by Jayson Casper
Following years of frustration, Armenian Christians worldwide received a double blessing this week. For the first time in its history, the US Senate recognized the Armenian Genocide. And after 11 years of practical vacancy, the Armenian community in Istanbul, Turkey, elected a new patriarch. “It is very emotional for the Armenian world, and anyone who wants to see the truth incarnated,” Paul Haidostian, president of evangelical Haigazian University in Beirut, Lebanon—the only Armenian university in the diaspora—told Christianity Today concerning the resolution. “But it is very obvious this was the opportune moment to be bipartisan.”
Led by Sen. Ted Cruz, a Republican from Texas, the unanimous passage yesterday drove his co-sponsor Sen. Robert Menendez to tears. “I’m thankful that this resolution has passed at a time in which there are still survivors of the genocide,” said the Democrat from New Jersey, pausing for 20 seconds before being able to continue. “[They] will be able to see that the Senate acknowledges what they went through.”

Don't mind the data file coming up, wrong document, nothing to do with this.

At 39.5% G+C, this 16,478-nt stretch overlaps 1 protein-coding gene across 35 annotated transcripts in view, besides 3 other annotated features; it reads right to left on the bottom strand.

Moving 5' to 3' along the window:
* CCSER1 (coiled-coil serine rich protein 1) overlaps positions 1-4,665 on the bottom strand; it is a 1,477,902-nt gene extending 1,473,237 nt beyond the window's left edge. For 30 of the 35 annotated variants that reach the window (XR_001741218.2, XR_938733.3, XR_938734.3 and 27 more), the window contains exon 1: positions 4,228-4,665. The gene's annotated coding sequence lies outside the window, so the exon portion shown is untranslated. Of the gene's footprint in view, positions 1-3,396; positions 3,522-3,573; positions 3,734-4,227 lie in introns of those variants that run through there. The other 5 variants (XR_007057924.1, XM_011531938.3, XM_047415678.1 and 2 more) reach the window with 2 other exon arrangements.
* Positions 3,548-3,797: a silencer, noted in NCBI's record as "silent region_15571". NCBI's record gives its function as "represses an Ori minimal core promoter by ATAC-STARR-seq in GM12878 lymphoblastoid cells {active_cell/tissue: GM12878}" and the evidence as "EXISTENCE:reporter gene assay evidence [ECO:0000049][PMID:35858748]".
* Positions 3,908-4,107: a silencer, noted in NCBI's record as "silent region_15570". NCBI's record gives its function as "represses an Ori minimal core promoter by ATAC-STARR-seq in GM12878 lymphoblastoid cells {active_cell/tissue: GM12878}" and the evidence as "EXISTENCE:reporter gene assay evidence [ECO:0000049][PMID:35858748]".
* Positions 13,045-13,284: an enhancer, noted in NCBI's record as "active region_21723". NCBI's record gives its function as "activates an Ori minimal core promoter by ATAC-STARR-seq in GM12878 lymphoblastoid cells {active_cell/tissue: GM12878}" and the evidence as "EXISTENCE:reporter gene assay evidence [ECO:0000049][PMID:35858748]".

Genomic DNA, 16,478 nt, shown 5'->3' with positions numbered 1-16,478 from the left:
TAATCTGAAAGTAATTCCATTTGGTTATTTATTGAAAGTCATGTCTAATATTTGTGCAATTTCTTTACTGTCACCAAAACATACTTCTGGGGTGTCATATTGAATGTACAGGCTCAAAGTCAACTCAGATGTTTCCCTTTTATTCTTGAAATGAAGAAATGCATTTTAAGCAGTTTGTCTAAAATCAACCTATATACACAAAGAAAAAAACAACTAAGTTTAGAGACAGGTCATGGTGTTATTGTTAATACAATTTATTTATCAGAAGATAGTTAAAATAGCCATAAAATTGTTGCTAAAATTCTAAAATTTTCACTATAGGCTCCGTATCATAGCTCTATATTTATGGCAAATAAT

About 1.5 million Armenians were killed between 1915 and 1923, as the defeated Ottoman Empire transitioned into the modern Republic of Turkey. Less than half a million survived.
The resolution also mentions the Greek, Assyrian, Chaldean, Syriac, Aramean, Maronite, and other Christian victims who lived in Asia Minor and other Ottoman provinces at the time. Turkey concedes that many Armenians died in the fighting and aftermath of World War II, though it believes the numbers are inflated. It calls for a joint academic commission of Turkish and Armenian scholars. But it rejects the term “genocide.”
The Senate’s Resolution 150 is a duplicate of the US House of Representatives’s Resolution 296, approved overwhelmingly six weeks earlier by a 405–11 vote, as CT reported. But they are not “joint resolutions,” and therefore neither require President Donald Trump’s signature nor have the force of law. Turkey nonetheless responded harshly, calling the resolutions “irresponsible and irrational,” and “a political show.”
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